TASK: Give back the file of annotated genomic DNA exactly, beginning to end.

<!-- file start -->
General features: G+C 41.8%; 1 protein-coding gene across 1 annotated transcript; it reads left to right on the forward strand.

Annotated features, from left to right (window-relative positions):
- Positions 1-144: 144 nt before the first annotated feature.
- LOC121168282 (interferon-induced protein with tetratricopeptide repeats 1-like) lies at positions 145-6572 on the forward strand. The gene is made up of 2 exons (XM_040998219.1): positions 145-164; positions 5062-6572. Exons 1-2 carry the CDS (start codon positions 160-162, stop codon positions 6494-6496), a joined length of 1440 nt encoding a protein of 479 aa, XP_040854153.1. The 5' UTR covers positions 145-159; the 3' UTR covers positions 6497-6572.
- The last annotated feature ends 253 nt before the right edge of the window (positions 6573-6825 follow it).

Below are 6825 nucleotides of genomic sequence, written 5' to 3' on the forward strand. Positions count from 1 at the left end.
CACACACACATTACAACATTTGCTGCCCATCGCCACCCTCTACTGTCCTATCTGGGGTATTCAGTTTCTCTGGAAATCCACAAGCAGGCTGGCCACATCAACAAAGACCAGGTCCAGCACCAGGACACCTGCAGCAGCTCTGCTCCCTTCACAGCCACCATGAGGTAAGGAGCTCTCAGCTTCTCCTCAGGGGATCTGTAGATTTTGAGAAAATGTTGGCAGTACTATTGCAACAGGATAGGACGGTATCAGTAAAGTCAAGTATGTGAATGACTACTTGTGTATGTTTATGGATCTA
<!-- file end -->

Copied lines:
General features: G+C 41.8%; 1 protein-coding gene across 1 annotated transcript; it reads left to right on the forward strand.

Annotated features, from left to right (window-relative positions):
- Positions 1-144: 144 nt before the first annotated feature.
- LOC121168282 (interferon-induced protein with tetratricopeptide repeats 1-like) lies at positions 145-6572 on the forward strand. The gene is made up of 2 exons (XM_040998219.1): positions 145-164; positions 5062-6572. Exons 1-2 carry the CDS (start codon positions 160-162, stop codon positions 6494-6496), a joined length of 1440 nt encoding a protein of 479 aa, XP_040854153.1. The 5' UTR covers positions 145-159; the 3' UTR covers positions 6497-6572.
- The last annotated feature ends 253 nt before the right edge of the window (positions 6573-6825 follow it).

Below are 6825 nucleotides of genomic sequence, written 5' to 3' on the forward strand. Positions count from 1 at the left end.
CACACACACATTACAACATTTGCTGCCCATCGCCACCCTCTACTGTCCTATCTGGGGTATTCAGTTTCTCTGGAAATCCACAAGCAGGCTGGCCACATCAACAAAGACCAGGTCCAGCACCAGGACACCTGCAGCAGCTCTGCTCCCTTCACAGCCACCATGAGGTAAGGAGCTCTCAGCTTCTCCTCAGGGGATCTGTAGATTTTGAGAAAATGTTGGCAGTACTATTGCAACAGGATAGGACGGTATCAGTAAAGTCAAGTATGTGAATGACTACTTGTGTATGTTTATGGATCTA